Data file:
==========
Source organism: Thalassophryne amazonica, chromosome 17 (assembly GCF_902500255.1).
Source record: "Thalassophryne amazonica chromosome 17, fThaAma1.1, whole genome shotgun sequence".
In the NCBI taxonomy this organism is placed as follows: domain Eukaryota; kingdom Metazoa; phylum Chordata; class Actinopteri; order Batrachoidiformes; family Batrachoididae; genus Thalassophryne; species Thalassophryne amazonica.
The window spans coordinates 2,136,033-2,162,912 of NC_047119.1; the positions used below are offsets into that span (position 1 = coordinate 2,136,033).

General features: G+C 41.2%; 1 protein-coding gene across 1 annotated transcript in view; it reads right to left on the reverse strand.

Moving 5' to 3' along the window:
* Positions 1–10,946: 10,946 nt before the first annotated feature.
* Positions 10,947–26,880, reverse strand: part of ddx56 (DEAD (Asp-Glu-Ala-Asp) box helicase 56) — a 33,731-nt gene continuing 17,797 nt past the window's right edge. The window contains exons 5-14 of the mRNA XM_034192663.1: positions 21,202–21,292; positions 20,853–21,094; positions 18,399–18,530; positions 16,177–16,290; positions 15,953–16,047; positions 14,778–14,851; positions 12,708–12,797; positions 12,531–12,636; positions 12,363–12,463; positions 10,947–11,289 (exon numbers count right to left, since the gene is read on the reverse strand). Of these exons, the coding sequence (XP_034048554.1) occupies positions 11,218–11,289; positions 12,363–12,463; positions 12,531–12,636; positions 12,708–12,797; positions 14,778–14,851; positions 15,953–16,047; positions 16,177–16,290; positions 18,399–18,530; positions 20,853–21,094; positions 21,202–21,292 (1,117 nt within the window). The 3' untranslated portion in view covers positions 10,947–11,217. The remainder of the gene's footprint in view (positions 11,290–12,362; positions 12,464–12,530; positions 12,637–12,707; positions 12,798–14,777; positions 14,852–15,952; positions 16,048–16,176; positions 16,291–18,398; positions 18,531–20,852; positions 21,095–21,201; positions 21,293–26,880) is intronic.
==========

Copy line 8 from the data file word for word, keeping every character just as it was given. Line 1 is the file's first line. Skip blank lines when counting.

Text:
* Positions 10,947–26,880, reverse strand: part of ddx56 (DEAD (Asp-Glu-Ala-Asp) box helicase 56) — a 33,731-nt gene continuing 17,797 nt past the window's right edge. The window contains exons 5-14 of the mRNA XM_034192663.1: positions 21,202–21,292; positions 20,853–21,094; positions 18,399–18,530; positions 16,177–16,290; positions 15,953–16,047; positions 14,778–14,851; positions 12,708–12,797; positions 12,531–12,636; positions 12,363–12,463; positions 10,947–11,289 (exon numbers count right to left, since the gene is read on the reverse strand). Of these exons, the coding sequence (XP_034048554.1) occupies positions 11,218–11,289; positions 12,363–12,463; positions 12,531–12,636; positions 12,708–12,797; positions 14,778–14,851; positions 15,953–16,047; positions 16,177–16,290; positions 18,399–18,530; positions 20,853–21,094; positions 21,202–21,292 (1,117 nt within the window). The 3' untranslated portion in view covers positions 10,947–11,217. The remainder of the gene's footprint in view (positions 11,290–12,362; positions 12,464–12,530; positions 12,637–12,707; positions 12,798–14,777; positions 14,852–15,952; positions 16,048–16,176; positions 16,291–18,398; positions 18,531–20,852; positions 21,095–21,201; positions 21,293–26,880) is intronic.